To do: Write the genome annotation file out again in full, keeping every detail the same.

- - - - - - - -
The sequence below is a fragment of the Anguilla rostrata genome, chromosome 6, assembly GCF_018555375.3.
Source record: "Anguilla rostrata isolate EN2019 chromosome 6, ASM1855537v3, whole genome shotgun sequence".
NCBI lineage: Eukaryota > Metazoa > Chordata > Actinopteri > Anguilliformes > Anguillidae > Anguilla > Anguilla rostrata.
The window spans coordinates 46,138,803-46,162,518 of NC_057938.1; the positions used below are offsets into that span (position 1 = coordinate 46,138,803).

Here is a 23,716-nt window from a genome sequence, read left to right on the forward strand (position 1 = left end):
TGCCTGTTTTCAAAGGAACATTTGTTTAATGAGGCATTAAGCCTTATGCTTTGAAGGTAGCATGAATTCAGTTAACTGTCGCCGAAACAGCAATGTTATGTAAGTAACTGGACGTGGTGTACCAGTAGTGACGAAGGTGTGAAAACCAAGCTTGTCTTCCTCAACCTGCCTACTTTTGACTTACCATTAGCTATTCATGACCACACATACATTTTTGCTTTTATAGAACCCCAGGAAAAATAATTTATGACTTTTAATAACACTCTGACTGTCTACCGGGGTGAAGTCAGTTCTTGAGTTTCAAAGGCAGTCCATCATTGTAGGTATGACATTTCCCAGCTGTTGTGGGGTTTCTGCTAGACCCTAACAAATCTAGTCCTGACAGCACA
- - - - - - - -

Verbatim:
The sequence below is a fragment of the Anguilla rostrata genome, chromosome 6, assembly GCF_018555375.3.
Source record: "Anguilla rostrata isolate EN2019 chromosome 6, ASM1855537v3, whole genome shotgun sequence".
NCBI lineage: Eukaryota > Metazoa > Chordata > Actinopteri > Anguilliformes > Anguillidae > Anguilla > Anguilla rostrata.
The window spans coordinates 46,138,803-46,162,518 of NC_057938.1; the positions used below are offsets into that span (position 1 = coordinate 46,138,803).

Here is a 23,716-nt window from a genome sequence, read left to right on the forward strand (position 1 = left end):
TGCCTGTTTTCAAAGGAACATTTGTTTAATGAGGCATTAAGCCTTATGCTTTGAAGGTAGCATGAATTCAGTTAACTGTCGCCGAAACAGCAATGTTATGTAAGTAACTGGACGTGGTGTACCAGTAGTGACGAAGGTGTGAAAACCAAGCTTGTCTTCCTCAACCTGCCTACTTTTGACTTACCATTAGCTATTCATGACCACACATACATTTTTGCTTTTATAGAACCCCAGGAAAAATAATTTATGACTTTTAATAACACTCTGACTGTCTACCGGGGTGAAGTCAGTTCTTGAGTTTCAAAGGCAGTCCATCATTGTAGGTATGACATTTCCCAGCTGTTGTGGGGTTTCTGCTAGACCCTAACAAATCTAGTCCTGACAGCACA